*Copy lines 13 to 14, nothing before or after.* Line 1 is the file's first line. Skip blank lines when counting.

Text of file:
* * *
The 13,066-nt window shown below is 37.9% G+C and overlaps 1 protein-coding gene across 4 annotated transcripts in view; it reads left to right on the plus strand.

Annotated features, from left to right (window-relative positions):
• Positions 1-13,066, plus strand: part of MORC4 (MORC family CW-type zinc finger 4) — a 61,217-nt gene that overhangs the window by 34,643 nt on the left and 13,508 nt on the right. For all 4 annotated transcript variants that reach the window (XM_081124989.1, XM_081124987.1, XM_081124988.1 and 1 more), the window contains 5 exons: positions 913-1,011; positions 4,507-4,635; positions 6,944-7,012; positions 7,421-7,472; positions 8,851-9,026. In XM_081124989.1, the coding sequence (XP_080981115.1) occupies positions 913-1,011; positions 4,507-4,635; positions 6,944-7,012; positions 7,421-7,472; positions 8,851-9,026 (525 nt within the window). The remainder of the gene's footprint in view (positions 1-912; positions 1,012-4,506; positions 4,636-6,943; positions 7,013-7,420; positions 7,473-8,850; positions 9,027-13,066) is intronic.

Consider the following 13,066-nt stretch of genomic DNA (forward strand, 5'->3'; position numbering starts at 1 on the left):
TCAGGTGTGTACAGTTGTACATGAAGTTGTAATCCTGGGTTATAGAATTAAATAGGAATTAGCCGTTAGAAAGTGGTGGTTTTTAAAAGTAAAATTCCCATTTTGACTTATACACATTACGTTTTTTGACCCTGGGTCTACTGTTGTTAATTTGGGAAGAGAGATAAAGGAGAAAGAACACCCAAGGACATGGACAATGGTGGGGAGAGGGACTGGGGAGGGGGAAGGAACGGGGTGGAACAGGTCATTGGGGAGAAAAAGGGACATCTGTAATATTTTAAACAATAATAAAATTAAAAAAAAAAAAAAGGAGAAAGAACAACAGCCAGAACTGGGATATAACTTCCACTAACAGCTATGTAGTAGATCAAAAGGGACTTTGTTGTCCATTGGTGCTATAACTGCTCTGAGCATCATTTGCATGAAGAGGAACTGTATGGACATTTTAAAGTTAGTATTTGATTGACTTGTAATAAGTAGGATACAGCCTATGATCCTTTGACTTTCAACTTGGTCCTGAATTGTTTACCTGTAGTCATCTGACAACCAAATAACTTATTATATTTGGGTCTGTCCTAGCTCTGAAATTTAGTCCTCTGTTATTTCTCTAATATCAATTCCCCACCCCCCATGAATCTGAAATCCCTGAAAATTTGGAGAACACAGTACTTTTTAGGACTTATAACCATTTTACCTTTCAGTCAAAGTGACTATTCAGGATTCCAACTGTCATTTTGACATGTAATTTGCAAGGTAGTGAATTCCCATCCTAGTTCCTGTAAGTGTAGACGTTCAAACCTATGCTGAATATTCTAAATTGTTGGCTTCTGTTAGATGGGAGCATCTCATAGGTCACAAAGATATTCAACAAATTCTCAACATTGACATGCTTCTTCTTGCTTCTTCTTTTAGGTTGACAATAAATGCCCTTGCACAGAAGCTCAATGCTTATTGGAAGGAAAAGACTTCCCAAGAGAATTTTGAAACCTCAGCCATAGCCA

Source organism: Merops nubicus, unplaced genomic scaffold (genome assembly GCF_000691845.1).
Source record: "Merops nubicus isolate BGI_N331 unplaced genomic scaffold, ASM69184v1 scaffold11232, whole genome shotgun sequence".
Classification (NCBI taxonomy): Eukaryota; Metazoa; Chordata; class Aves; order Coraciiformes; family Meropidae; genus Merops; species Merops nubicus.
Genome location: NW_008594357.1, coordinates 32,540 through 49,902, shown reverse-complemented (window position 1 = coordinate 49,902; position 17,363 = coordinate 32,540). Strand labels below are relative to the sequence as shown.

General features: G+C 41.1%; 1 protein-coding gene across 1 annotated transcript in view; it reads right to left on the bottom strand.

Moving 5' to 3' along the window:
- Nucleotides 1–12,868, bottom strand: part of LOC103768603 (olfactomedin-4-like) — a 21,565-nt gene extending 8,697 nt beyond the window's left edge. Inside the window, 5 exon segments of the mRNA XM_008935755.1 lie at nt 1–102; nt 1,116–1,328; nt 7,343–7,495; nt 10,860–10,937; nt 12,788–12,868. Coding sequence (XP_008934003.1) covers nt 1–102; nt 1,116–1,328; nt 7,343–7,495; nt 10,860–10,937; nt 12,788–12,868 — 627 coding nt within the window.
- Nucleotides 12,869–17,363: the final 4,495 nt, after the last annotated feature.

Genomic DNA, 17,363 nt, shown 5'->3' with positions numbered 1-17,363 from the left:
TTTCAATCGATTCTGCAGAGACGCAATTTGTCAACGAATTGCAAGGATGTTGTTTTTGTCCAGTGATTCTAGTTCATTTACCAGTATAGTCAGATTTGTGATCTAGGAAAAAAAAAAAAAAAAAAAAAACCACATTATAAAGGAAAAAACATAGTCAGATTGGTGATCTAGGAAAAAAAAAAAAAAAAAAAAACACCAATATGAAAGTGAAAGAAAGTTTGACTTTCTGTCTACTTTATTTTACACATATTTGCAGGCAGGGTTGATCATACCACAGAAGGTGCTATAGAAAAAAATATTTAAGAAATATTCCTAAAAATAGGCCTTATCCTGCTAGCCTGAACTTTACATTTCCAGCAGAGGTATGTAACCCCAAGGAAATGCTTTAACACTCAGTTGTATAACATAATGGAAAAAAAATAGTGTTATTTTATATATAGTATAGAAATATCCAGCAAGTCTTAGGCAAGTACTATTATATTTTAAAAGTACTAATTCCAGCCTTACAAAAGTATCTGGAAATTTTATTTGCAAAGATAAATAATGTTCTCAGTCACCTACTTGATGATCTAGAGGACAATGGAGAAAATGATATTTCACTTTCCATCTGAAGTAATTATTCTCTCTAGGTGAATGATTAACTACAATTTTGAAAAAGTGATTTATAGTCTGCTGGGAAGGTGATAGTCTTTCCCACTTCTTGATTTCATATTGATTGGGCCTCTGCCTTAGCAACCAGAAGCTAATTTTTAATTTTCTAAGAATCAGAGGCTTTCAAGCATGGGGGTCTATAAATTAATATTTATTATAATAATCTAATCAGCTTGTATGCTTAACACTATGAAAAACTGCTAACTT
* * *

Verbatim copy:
- Nucleotides 12,869–17,363: the final 4,495 nt, after the last annotated feature.

Genomic DNA, 17,363 nt, shown 5'->3' with positions numbered 1-17,363 from the left: